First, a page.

The last time Griner was seen in public was on CCTV footage at the Moscow airport. Little is known about the exact location of where the player is being held, or the conditions of her detention.

In mid-March, Russian authorities declared Griner, 31, was to be held in detention until May 19, according to Russian media. The WNBA season opens on May 6.

"The court granted the request of the investigation and extended the period of detention of the U.S. citizen Griner until May 19," the court said, according to the state news agency TASS. A trial date has not been set.

According to AP, Griner, a seven-time All-Star, has been held at a pre-trial detention center in Moscow since her arrest. Her lawyers have been visiting her regularly and are working for her release, but have refused to speak out about the case.

A U.S. State Department spokesperson told Newsweek that a consular officer had visited Griner on March 23.

"We continue to insist that they allow consistent, timely consular access to all U.S. citizen detainees in Russia," said the spokesperson.

"We are closely engaged on this case and in frequent contact with Ms. Griner's legal team. We have no higher priority than the safety and security of U.S. citizens. Whenever a U.S. citizen is arrested overseas, we provide all appropriate consular services. We take our responsibility to assist U.S. citizens seriously, and we press for fair and transparent treatment."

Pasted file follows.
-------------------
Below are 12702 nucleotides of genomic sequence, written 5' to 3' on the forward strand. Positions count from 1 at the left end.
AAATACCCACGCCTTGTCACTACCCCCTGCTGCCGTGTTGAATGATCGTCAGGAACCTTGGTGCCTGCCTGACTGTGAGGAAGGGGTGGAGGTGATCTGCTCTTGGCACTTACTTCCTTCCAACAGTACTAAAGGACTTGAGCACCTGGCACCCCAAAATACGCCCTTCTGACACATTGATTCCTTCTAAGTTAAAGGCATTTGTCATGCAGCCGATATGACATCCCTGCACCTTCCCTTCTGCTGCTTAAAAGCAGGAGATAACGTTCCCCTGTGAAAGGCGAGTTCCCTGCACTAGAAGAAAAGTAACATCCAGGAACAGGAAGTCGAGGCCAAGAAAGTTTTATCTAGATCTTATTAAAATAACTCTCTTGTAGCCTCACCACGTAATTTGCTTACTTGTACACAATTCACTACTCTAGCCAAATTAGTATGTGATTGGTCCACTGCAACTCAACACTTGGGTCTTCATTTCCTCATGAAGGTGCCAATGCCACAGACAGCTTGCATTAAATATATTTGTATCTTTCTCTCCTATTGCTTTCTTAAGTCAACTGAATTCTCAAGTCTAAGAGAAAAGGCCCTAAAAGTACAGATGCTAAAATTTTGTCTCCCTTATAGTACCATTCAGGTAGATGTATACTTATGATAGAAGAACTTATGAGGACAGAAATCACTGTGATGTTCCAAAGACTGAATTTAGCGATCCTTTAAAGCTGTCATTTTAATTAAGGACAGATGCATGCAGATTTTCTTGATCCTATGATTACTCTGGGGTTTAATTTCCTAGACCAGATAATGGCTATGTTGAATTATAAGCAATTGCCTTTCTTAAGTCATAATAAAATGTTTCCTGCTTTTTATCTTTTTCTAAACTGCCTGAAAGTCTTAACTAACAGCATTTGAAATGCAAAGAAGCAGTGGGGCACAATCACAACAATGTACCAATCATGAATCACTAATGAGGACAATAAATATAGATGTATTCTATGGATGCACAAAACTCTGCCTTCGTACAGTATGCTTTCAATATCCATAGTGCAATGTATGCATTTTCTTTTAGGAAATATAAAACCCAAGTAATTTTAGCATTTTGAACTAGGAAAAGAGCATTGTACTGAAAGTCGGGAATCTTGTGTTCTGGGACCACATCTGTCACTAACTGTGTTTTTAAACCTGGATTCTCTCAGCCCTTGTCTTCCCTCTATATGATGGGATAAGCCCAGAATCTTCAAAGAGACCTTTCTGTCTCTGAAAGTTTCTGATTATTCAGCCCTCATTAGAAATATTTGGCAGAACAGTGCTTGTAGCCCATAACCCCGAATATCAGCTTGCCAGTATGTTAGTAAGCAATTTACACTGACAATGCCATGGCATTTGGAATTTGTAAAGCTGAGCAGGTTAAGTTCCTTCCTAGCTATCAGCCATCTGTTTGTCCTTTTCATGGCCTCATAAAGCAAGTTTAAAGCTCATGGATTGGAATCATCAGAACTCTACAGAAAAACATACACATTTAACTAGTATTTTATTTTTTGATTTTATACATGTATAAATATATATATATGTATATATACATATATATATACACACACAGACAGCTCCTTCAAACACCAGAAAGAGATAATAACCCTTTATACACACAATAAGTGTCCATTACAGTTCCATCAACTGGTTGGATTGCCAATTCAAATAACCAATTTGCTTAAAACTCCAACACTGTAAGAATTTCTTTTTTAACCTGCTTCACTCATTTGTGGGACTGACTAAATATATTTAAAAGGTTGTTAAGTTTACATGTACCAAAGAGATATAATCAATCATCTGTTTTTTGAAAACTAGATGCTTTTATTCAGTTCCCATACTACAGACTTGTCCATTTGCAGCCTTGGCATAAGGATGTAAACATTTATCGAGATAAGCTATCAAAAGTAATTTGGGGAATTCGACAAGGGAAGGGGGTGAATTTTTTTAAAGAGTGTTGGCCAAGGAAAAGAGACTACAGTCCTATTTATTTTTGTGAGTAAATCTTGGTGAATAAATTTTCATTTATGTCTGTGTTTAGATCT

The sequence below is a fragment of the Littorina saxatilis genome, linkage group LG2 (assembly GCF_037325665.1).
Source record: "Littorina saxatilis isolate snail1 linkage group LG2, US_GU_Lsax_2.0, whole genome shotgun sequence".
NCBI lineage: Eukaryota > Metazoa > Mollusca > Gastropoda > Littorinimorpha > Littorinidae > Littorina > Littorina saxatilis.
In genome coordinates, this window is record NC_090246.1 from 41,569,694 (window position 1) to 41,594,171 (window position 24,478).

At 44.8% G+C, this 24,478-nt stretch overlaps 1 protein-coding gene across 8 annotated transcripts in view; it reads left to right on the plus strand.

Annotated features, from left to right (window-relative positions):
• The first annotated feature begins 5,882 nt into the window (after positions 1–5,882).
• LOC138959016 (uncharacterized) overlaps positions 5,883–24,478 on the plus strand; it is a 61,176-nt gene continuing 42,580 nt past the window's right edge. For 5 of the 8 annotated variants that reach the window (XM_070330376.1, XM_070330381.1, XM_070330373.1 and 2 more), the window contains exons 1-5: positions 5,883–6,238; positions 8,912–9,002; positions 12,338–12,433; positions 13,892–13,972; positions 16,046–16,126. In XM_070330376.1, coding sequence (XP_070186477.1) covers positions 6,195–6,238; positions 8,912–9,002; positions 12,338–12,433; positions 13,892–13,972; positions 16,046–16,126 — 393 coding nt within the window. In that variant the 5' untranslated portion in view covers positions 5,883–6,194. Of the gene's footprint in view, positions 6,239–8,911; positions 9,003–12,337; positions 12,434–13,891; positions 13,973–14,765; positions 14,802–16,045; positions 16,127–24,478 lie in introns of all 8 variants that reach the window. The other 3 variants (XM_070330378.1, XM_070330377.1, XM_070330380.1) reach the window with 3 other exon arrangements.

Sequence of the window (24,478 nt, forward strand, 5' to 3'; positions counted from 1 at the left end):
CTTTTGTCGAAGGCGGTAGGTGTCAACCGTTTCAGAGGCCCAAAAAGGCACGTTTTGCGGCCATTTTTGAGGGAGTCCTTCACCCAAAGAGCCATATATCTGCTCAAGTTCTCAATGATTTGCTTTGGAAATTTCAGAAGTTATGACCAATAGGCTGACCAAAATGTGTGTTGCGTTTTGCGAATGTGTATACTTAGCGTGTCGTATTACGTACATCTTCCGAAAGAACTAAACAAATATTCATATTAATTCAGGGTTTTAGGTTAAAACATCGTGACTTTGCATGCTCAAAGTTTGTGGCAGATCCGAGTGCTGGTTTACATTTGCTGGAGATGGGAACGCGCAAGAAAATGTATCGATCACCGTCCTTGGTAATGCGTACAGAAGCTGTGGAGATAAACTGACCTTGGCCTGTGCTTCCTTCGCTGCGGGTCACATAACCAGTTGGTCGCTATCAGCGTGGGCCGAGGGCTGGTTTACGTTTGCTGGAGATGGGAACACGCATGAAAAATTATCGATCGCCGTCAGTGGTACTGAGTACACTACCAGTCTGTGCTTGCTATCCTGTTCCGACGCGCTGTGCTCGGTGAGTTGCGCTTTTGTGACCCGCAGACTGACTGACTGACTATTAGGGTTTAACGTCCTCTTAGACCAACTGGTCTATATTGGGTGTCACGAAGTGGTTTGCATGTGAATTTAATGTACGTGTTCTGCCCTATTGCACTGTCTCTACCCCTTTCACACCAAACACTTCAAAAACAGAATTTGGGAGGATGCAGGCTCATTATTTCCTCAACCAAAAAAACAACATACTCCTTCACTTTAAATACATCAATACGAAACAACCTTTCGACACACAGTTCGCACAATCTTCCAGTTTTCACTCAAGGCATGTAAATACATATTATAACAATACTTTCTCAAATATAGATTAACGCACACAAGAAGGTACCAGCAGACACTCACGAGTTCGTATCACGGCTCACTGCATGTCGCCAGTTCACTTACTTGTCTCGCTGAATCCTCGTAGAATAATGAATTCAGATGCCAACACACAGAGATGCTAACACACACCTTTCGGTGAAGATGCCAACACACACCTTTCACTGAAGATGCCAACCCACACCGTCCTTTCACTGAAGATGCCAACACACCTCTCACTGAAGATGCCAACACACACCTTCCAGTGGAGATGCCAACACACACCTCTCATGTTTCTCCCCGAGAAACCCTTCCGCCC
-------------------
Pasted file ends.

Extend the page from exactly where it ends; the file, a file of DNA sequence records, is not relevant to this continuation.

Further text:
A member of a state-sponsored prison monitoring group told TASS that Griner was sharing a cell with two other women accused of drug possession. She was faring well apart from "the only objective problem" that the beds in the cell are too short for the player's height, Public Monitoring Commission's Ekaterina Kalugina was quoted as saying on TASS.

Griner was in "good condition" when an American official was finally allowed to meet with her in prison, State Department spokesperson Ned Price said last week.

What Will Happen To Brittney Griner?

Following Griner's arrest in Russia, there's been an outpouring of support from fans of the player, who's arguably considered the greatest female basketball player of all time.

Many among fans, sport analysts and even politicians such as Congresswoman Cori Bush have said that gender and race are playing a role in the way the case is being treated.

Griner's wife Cherelle has thanked fans on Instagram for their support, but asked them to "honor our privacy as we continue to work on getting my wife home safely."